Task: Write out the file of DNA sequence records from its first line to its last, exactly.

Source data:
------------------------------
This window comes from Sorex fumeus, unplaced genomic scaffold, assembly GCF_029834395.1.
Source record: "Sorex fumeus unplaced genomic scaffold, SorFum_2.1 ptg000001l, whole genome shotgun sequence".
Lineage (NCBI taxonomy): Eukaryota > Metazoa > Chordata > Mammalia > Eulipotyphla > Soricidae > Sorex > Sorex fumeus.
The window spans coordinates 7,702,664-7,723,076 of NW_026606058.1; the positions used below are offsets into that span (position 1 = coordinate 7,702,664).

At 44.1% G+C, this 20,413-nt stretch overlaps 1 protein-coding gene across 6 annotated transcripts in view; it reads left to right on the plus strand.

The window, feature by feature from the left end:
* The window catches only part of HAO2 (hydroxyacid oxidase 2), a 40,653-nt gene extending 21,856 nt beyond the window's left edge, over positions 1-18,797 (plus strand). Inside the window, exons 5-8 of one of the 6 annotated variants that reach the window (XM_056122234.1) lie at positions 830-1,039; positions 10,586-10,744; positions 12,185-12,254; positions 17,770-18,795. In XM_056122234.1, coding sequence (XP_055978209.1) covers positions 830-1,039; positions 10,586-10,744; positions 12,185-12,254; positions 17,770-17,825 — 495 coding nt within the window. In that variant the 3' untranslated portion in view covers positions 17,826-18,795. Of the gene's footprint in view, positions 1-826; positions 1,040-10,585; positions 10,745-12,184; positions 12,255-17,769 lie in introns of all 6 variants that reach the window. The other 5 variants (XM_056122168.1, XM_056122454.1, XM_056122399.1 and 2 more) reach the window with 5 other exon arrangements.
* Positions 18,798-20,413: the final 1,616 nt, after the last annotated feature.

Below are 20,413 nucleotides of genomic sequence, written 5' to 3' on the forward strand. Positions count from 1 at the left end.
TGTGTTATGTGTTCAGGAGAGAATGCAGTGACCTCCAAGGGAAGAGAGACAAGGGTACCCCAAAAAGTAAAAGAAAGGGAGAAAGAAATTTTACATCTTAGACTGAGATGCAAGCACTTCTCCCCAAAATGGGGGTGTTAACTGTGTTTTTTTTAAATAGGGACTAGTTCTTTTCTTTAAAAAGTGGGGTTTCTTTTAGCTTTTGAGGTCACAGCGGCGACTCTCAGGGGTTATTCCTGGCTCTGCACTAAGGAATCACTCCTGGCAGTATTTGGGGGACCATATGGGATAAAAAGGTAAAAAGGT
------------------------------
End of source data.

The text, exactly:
This window comes from Sorex fumeus, unplaced genomic scaffold, assembly GCF_029834395.1.
Source record: "Sorex fumeus unplaced genomic scaffold, SorFum_2.1 ptg000001l, whole genome shotgun sequence".
Lineage (NCBI taxonomy): Eukaryota > Metazoa > Chordata > Mammalia > Eulipotyphla > Soricidae > Sorex > Sorex fumeus.
The window spans coordinates 7,702,664-7,723,076 of NW_026606058.1; the positions used below are offsets into that span (position 1 = coordinate 7,702,664).

At 44.1% G+C, this 20,413-nt stretch overlaps 1 protein-coding gene across 6 annotated transcripts in view; it reads left to right on the plus strand.

The window, feature by feature from the left end:
* The window catches only part of HAO2 (hydroxyacid oxidase 2), a 40,653-nt gene extending 21,856 nt beyond the window's left edge, over positions 1-18,797 (plus strand). Inside the window, exons 5-8 of one of the 6 annotated variants that reach the window (XM_056122234.1) lie at positions 830-1,039; positions 10,586-10,744; positions 12,185-12,254; positions 17,770-18,795. In XM_056122234.1, coding sequence (XP_055978209.1) covers positions 830-1,039; positions 10,586-10,744; positions 12,185-12,254; positions 17,770-17,825 — 495 coding nt within the window. In that variant the 3' untranslated portion in view covers positions 17,826-18,795. Of the gene's footprint in view, positions 1-826; positions 1,040-10,585; positions 10,745-12,184; positions 12,255-17,769 lie in introns of all 6 variants that reach the window. The other 5 variants (XM_056122168.1, XM_056122454.1, XM_056122399.1 and 2 more) reach the window with 5 other exon arrangements.
* Positions 18,798-20,413: the final 1,616 nt, after the last annotated feature.

Below are 20,413 nucleotides of genomic sequence, written 5' to 3' on the forward strand. Positions count from 1 at the left end.
TGTGTTATGTGTTCAGGAGAGAATGCAGTGACCTCCAAGGGAAGAGAGACAAGGGTACCCCAAAAAGTAAAAGAAAGGGAGAAAGAAATTTTACATCTTAGACTGAGATGCAAGCACTTCTCCCCAAAATGGGGGTGTTAACTGTGTTTTTTTTAAATAGGGACTAGTTCTTTTCTTTAAAAAGTGGGGTTTCTTTTAGCTTTTGAGGTCACAGCGGCGACTCTCAGGGGTTATTCCTGGCTCTGCACTAAGGAATCACTCCTGGCAGTATTTGGGGGACCATATGGGATAAAAAGGTAAAAAGGT